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Recreational Use Statute and Private Airstrips

Expanding Recreational Access

Two new privately owned airstrips were added to the aviation Sectional Charts in the past few years:

           - Taos Grant Besley (NM03)

           - Murrow Ranch on the Divide (NM99)

Permission is required for landing. NMPA is grateful these landowners for permission to use these for events, plus several others including the privately owned Mystic Bluffs airstrip (NM56). We have enjoyed this privilege, thanks to the generosity of airstrip owners, their communities, and volunteer NMPA members. We also recognize this would not be possible without the NM Recreational Use Statute.

Recreational Use Statute and Liability Protection

Through a recreational use statute landowners in New Mexico are granted immunity from liability when they allow the public to enter their land for recreational activities, including aircraft operations, as long as there is no charge for the use of the land for those particular activities.

To gain this protection landowners generally cannot charge a fee for use of the land. Also, there can be no malicious intent to injure someone on the part of the landowner. The purpose of these statutes is to keep private, and in some instances public lands open to the public for recreation.

Grant Besley Airstrip near Taos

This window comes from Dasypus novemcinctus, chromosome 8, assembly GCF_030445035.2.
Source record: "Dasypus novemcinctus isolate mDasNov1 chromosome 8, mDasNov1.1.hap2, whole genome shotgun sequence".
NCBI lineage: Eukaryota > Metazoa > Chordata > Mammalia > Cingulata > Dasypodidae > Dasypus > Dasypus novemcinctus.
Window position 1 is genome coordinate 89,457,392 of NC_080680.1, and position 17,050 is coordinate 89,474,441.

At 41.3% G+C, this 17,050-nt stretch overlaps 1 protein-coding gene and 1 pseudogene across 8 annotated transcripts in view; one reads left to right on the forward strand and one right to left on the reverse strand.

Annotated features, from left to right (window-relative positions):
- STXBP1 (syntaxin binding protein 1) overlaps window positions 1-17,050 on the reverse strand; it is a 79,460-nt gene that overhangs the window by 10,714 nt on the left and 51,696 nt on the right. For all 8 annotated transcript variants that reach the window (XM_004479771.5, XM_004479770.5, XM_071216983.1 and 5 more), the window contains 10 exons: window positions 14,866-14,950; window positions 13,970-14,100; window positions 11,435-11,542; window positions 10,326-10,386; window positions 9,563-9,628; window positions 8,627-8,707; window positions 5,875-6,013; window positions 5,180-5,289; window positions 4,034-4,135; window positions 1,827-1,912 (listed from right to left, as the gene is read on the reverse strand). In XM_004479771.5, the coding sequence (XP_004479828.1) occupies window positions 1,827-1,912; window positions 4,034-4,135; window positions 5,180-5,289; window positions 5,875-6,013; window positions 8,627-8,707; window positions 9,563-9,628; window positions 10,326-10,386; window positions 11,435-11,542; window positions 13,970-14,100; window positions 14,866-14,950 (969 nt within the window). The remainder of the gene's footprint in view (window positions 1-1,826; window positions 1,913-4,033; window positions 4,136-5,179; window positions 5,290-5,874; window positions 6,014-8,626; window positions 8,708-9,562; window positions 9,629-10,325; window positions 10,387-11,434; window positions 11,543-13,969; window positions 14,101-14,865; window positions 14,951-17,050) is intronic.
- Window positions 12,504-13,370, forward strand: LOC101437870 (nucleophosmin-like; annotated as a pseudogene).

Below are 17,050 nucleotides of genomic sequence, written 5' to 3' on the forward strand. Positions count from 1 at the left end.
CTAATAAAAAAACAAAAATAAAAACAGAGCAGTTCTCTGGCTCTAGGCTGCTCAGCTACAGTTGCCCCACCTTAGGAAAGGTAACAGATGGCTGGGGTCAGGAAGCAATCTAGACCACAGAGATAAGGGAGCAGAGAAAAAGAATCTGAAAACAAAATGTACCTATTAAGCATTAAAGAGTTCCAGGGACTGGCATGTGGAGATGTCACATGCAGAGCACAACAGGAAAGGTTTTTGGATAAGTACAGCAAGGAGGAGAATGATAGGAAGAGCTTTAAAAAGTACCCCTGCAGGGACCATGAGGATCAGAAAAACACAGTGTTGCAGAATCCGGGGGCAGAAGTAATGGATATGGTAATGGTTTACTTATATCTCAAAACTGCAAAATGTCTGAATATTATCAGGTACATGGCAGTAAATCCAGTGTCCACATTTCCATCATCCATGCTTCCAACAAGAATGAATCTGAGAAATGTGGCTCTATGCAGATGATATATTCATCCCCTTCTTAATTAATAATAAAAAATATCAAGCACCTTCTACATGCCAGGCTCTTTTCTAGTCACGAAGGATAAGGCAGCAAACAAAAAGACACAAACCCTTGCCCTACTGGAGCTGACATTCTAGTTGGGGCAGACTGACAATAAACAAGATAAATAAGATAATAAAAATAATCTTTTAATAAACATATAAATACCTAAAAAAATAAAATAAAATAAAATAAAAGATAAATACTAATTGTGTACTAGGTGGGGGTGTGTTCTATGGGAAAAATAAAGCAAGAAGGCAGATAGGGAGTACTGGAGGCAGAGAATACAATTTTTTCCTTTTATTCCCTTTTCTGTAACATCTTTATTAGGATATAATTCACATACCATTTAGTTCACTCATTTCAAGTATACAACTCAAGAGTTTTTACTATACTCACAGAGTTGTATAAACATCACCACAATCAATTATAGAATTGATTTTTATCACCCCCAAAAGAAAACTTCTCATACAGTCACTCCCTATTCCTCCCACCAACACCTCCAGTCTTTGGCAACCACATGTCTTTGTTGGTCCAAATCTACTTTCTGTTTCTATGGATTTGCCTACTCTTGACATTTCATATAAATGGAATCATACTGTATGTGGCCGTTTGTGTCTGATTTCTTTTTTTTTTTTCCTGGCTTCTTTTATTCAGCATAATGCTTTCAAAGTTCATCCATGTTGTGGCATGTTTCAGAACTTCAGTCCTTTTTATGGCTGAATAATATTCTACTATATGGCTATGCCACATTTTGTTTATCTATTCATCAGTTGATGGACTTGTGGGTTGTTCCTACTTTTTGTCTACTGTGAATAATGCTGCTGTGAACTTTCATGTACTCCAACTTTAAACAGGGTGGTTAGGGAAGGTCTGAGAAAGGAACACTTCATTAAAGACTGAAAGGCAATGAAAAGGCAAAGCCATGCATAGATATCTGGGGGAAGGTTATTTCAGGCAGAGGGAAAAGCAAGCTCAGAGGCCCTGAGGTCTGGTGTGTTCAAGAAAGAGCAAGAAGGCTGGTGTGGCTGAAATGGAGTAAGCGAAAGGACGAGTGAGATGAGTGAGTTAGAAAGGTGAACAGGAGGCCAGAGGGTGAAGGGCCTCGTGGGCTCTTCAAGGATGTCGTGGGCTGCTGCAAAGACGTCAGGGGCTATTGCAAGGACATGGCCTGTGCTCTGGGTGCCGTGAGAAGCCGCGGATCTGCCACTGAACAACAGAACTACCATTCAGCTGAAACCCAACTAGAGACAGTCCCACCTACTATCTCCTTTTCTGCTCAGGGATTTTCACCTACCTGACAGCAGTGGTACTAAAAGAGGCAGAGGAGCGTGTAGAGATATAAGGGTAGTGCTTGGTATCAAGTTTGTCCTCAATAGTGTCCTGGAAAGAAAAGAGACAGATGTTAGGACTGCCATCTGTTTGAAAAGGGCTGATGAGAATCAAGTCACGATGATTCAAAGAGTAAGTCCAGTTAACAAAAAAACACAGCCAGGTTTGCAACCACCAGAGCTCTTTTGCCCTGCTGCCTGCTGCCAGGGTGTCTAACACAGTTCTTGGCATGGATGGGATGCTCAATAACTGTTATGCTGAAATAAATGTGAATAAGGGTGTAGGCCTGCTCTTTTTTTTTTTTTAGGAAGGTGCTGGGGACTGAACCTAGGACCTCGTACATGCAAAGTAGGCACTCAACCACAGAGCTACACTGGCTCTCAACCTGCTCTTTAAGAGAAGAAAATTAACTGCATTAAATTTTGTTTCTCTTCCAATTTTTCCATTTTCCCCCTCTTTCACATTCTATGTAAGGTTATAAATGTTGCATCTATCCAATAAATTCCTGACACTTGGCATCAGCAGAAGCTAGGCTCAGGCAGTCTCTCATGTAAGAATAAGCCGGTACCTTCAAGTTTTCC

In 2011, volunteers from the NMPA and the Recreational Aviation Foundation (RAF) were successful in asking the New Mexico State Legislature to pass HB12, which modified the existing New Mexico Recreational Use Statute to explicitly include “operation of aircraft.” Governor Martinez signed HB12 into to law on April 5, 2011.

The successful amendment to include aircraft operations was due to the Recreational Aviation Foundation’s (RAF) effort across the USA. For more info, see the RAF website on RUS..

Murrow Field on the Divide

What is a Recreational Use Statute?from

"Recreational Use Statute" is a term given to legislation generally intended to promote public recreational use of privately owned land. The statute does this by granting landowners some protection from liability for personal injuries or property damage suffered by land users pursuing recreational activities on the owner's land. The underlying policy of a Recreational Use Statute arose from the realization that the public's need for recreational land has outpaced the ability of local, state, and federal governments to provide such areas, and that owners of large acreages of land should be encouraged to help meet this need.


Mystic Bluffs Airstrip, near Ramah

RUS and “Duty of Care”from

Generally speaking, a Recreational Use Statute (R.U.S.) provides that a landowner owes, to one using his or her  property for recreational purposes and without charge, neither a duty of care to keep the property safe for entry or use, nor a duty to give any warning of a dangerous condition, use, structure, or activity on
the property.

Under prior common law (law made by court rulings), the landowner had different duties of care depending on whether a person was on the land as an invitee, licensee, or a trespasser. The greatest duty of care was owed to an invitee and no duty was owed to an unknown, adult trespasser. Under an R.U.S., recreational users are treated in the same manner as trespassers and thus the landowner owes them no duty of care. The protection of the statute is lost, however, if the landowner charges for the use of the land or if the landowner is guilty of malicious conduct.